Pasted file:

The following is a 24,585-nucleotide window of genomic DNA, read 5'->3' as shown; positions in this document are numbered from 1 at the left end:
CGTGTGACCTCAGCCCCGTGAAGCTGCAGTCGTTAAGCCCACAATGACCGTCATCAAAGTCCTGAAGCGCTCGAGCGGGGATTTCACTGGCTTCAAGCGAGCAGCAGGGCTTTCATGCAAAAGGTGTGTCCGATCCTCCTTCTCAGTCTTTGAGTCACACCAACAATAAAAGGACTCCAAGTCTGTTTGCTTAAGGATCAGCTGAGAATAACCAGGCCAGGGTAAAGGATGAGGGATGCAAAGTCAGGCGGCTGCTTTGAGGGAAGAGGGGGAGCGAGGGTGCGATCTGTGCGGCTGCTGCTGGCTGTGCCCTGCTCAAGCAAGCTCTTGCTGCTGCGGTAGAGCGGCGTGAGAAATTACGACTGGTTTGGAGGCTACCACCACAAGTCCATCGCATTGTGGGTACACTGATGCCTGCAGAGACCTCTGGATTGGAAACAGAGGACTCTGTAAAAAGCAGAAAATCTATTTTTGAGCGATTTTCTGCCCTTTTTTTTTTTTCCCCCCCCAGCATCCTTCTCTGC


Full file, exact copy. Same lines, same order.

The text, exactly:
The following is a 24,585-nucleotide window of genomic DNA, read 5'->3' as shown; positions in this document are numbered from 1 at the left end:
CGTGTGACCTCAGCCCCGTGAAGCTGCAGTCGTTAAGCCCACAATGACCGTCATCAAAGTCCTGAAGCGCTCGAGCGGGGATTTCACTGGCTTCAAGCGAGCAGCAGGGCTTTCATGCAAAAGGTGTGTCCGATCCTCCTTCTCAGTCTTTGAGTCACACCAACAATAAAAGGACTCCAAGTCTGTTTGCTTAAGGATCAGCTGAGAATAACCAGGCCAGGGTAAAGGATGAGGGATGCAAAGTCAGGCGGCTGCTTTGAGGGAAGAGGGGGAGCGAGGGTGCGATCTGTGCGGCTGCTGCTGGCTGTGCCCTGCTCAAGCAAGCTCTTGCTGCTGCGGTAGAGCGGCGTGAGAAATTACGACTGGTTTGGAGGCTACCACCACAAGTCCATCGCATTGTGGGTACACTGATGCCTGCAGAGACCTCTGGATTGGAAACAGAGGACTCTGTAAAAAGCAGAAAATCTATTTTTGAGCGATTTTCTGCCCTTTTTTTTTTTTCCCCCCCCAGCATCCTTCTCTGC